Whomever is running Smart and/or the head engineers on the project - to be very clear - YOU'VE GOT TO GET ANOTHER 10 - 20 MPG OUT OF IT!!!! (And really more on the 20 side.) Then you've got an incredible car with incredible potential in America and overseas.

    If it is at 33 now, frankly for what it does I don't even think 43 is sufficient - although 43 would have been a great first model. I hear the diesel is more than 2X for mpg over gas. That is great, and you should be able to sell that here by 2010 at the latest, right?

    Also, it would be fun to have the diesel engine be even smaller and make it a diesel hybrid?

    So - look - here is how the cards play out:

    Shape/Outer Appearance: Great
    Suspension: Very good for size
    Safety: First rate for size - and that is important!!!
    Overall: Awesome!
    Efficiency: Non-diesels need a lot of work
    Transmission: Some improvements possible here

    If you can bring better MPG in gas version and keep pushing the 'safety for size' issue - become known as the safest in size range, really push that on engineering and marketing side, then we've got a real hit here.

    Are the Mercedes engineers working on the Smart at all, or do they have their own engineers? I ask because some technology for high efficiency is extremely high-tech - take a look at the mileage numbers for the BMW 1 series with small engines. That is an example of a huge success and an engineering marvel. I don't know if the Smart engineers are up to that kind of stuff (I'm not trying to be mean - there is a *lot* of technology on the BMW 1) but at least use their final numbers as a goal. A low-weight hybrid implementation would be harder on the Smart than people think, but if implemented correctly, could really become something.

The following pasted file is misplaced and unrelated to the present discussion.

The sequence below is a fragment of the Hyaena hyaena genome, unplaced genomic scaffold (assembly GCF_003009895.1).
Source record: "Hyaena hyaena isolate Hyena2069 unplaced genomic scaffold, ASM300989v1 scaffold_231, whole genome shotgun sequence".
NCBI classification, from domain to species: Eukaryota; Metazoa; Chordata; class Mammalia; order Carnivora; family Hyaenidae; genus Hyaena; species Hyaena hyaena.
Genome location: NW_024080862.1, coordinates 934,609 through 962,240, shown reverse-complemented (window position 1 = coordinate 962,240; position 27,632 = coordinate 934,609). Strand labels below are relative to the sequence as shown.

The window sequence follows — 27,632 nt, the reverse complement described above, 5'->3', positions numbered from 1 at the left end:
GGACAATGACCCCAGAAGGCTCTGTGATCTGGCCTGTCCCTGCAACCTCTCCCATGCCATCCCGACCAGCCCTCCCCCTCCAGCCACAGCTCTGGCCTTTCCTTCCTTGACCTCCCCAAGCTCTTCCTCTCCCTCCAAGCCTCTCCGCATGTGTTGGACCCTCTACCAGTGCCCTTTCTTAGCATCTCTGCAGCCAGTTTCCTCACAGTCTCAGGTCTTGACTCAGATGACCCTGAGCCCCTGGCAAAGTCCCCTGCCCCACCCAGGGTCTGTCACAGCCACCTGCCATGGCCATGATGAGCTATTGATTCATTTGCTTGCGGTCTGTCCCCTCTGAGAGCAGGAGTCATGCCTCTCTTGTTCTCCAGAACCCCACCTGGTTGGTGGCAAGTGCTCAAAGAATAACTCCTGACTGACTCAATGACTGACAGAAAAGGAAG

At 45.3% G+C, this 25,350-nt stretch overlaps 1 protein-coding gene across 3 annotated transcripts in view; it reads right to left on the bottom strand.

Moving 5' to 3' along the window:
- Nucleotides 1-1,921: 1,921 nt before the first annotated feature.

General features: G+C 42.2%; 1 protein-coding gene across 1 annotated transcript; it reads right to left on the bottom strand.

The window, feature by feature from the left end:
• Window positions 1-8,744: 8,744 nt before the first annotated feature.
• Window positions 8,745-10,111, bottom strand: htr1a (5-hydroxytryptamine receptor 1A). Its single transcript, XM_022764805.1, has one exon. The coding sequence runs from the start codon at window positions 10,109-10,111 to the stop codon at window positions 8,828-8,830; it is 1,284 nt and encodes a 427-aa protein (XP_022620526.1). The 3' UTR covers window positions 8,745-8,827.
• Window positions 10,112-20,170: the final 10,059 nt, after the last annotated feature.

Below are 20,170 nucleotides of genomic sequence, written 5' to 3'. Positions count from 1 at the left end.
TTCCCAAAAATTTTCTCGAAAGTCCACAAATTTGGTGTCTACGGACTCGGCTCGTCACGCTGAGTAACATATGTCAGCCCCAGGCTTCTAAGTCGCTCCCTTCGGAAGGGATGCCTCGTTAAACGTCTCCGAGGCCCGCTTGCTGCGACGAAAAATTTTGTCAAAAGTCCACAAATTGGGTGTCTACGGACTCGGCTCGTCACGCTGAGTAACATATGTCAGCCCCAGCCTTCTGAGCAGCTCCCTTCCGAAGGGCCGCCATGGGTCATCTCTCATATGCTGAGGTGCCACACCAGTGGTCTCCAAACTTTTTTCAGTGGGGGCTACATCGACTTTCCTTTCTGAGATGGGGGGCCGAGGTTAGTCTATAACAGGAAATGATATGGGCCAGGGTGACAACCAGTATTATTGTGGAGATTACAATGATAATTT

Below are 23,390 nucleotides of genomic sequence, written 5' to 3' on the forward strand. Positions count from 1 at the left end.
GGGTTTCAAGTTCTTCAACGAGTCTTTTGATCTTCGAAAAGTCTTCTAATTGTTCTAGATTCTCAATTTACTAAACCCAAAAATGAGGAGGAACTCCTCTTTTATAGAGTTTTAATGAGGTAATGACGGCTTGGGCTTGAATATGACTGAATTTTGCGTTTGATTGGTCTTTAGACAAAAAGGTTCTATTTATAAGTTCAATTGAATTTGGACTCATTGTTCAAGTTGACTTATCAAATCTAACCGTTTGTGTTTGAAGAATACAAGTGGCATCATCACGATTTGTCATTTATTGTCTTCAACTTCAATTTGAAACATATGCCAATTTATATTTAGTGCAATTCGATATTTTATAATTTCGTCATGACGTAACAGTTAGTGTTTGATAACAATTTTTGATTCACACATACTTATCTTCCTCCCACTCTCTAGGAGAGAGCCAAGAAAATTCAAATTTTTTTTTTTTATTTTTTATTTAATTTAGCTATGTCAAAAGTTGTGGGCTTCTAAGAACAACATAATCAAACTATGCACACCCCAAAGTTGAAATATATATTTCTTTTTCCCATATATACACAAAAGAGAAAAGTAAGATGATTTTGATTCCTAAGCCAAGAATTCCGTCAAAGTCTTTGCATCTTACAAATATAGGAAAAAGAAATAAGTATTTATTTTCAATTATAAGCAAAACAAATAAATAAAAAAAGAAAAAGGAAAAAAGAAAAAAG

• While I also thought the fortwo would achieve better MPG numbers, let's not forget two important things:

    1. The fortwo is being judged by new-for-2008 mileage standards. All 2007 and prior models would post better numbers. Heck, on paper, my 2007 Honda Civic gets noticeably better mileage than the 'new' 2008 Honda Civic.

    2. I don't believe the 33/40 numbers quoted are actual numbers from any official EPA tests. I've only seen 33/40 quoted from smart company officials as their estimate of what it will achieve when it is tested. Could it be that they are underpromising so they can overdeliver when the real results are released? Perhaps not, but it's a thought.

    Lastly, I wonder how much the transmission plays into these economy numbers and the 'tuning' that has taken place for the US market. 0-60 times seem to be slightly different from Euro-spec cars, so I wonder if we are experiencing some economy tradeoffs for slightly better performance? A six speed transmission for better interstate gearing would probably improve the highway numbers.

    And, as I said on the survey at the smart Roadshow event, BRING THE DIESEL!!!
  • Another quick thought on fuel economy. Just doing some 'back of the napkin' calculations based on a 2008 Honda Civic Coupe AT and using some crude proportional logic, here are a couple of observations:

    1. If you shrunk an '08 Civic Coupe proportionally and decreased it's engine displacement to 1.0L from 1.8L, it would weigh 1538 lbs. That's not a far cry from an '08 smart passion coupe.

    2. If you shrunk an '08 Civic Coupe proportionally and decreased it's engine displacement to 1.0L from 1.8L, it would have 77 hp. Again, not far from an '08 smart.

    I do hope for better mileage, but it appears that when you decrease the weight of the car and displacement of the engine (all other factors being equal: using the same EPA standards, emissions requirements, etc.) we can't expect miracles with fuel economy.